Some of my favorite childhood memories are of going to the hay fields in summer with my brother and parents. My mom would set up an old blanket for us on the side of whatever field they were cutting or baling that day and my brother and I would make dandelion necklaces, build forts in the hedges, and have picnics. Whenever the tractor stopped Mitch and I would race out from the shade of the trees to see what caused the break and to bring mom and dad some cold water. It was these moments that taught me to love the sweat and hard work that went into a small farm and find joy in being outside together. They were fun, hot, summer days that seemed to stretch forever. The smell of fresh cut grass and the feel of a cool breeze across my neck are so ingrained in my memory I still call them to mind on hot dusty days here when I need a little imagination.
I’ve found such a similar sense of family and camaraderie in my village this fall it gives me pause to smile and reflect on my own childhood farming. During the first few weeks of November in Yacine Lakke, families with fields near the river that flood seasonally were hitching up their donkey carts every morning and loading them up with seeds, hand hoes, water jugs, and young kids and old aunts alike. Once we got out to the fields everyone had a job to do and they split up remarkably efficiently. My middle host brother, Isma Yila, would take a six foot long, hooked stick with a piece of metal attached to the end and walk along the field, raising the stick up over his head and smashing it into the hard ground every meter. He was breaking ground and making way for the teams of women, my aunts and sisters, who followed him with massive poles sharpened on one end that they drove 10 cm or so into the ground to reach the still-wet earth below. Then, one of the other women would drop three corn seeds into the open pockets. Meanwhile, the kids had dispersed into the bush when we arrived with buckets for collecting loose topsoil. They would return and trace their way through the seeded area of the field, dropping handfuls of dirt on the open pockets as they went. After two or three hours of this, everyone retreated to whatever shade they could find from the bushy, thorny trees lining the banks of the tributary and took a break. The youngest kids inevitably fell asleep and everyone took turns looking at my blisters (and laughing at them). Then we got up and did it all over again for another hour or so until lunch, re-packing the carts and driving back over the dusty plain toward home.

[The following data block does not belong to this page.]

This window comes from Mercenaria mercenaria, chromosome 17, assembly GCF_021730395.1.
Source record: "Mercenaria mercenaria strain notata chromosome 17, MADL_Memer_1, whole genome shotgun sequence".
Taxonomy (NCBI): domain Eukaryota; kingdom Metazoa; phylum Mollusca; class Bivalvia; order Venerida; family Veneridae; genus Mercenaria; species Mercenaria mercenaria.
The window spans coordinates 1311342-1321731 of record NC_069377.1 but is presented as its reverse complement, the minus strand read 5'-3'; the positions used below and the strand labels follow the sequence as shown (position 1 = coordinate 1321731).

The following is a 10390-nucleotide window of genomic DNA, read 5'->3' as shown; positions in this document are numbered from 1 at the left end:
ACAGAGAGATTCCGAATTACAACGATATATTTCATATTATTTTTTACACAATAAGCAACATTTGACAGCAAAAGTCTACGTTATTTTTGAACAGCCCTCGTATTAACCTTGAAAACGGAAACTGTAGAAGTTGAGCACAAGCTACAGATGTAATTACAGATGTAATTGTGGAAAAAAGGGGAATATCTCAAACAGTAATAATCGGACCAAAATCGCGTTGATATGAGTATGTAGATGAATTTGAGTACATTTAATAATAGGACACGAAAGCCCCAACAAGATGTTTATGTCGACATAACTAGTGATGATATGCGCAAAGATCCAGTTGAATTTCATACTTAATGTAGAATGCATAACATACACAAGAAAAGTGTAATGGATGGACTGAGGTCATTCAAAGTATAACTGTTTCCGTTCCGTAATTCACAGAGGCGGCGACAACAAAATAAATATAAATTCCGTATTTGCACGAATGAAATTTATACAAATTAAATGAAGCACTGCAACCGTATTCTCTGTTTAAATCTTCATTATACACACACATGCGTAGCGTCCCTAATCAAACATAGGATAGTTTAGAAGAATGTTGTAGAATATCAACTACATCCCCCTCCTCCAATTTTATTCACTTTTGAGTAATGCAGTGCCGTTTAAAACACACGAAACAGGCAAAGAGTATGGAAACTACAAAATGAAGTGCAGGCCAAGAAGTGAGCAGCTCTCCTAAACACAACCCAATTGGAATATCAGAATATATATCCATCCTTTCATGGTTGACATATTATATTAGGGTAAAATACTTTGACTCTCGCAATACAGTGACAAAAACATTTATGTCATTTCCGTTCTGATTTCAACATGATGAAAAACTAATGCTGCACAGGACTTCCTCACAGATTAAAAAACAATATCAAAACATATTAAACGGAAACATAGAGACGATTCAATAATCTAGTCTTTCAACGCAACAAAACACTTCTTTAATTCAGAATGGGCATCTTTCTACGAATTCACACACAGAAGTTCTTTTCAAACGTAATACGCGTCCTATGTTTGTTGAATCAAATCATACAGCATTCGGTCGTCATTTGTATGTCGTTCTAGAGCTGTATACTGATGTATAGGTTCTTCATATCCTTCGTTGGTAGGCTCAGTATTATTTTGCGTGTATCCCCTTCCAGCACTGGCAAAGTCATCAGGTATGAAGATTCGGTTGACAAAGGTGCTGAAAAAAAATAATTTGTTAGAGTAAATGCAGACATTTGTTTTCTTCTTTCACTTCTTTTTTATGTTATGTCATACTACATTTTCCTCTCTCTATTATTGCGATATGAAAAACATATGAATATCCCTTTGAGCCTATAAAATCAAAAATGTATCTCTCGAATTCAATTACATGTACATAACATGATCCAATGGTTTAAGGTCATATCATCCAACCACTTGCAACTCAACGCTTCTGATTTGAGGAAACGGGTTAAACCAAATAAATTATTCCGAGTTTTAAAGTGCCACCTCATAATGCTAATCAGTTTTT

When they haven’t been busy planting corn in their family’s fields, the women have started gardening in earnest this month. The transition to cold season has started and daytime temps are (only!) reaching 100 degrees, with nights finding a comfortable 75. December, January, and February are the best times for growing vegetables, with temperatures reaching only into the high 80s. At the end of October, the head of the women’s group here, a no nonsense lady who also happens to be the president of the parent’s association and organizes baby monitoring and weighing activities at the local health post, approached me about the possibility of starting a community women’s garden. This is a project many Peace Corps Volunteers take on and I jumped at the chance to work on something so important to the women in my village. She and I worked out the details of what would be needed for the project with another woman from the group, using the hectare of land just outside Yacine Lakke that was given to them by the village chief.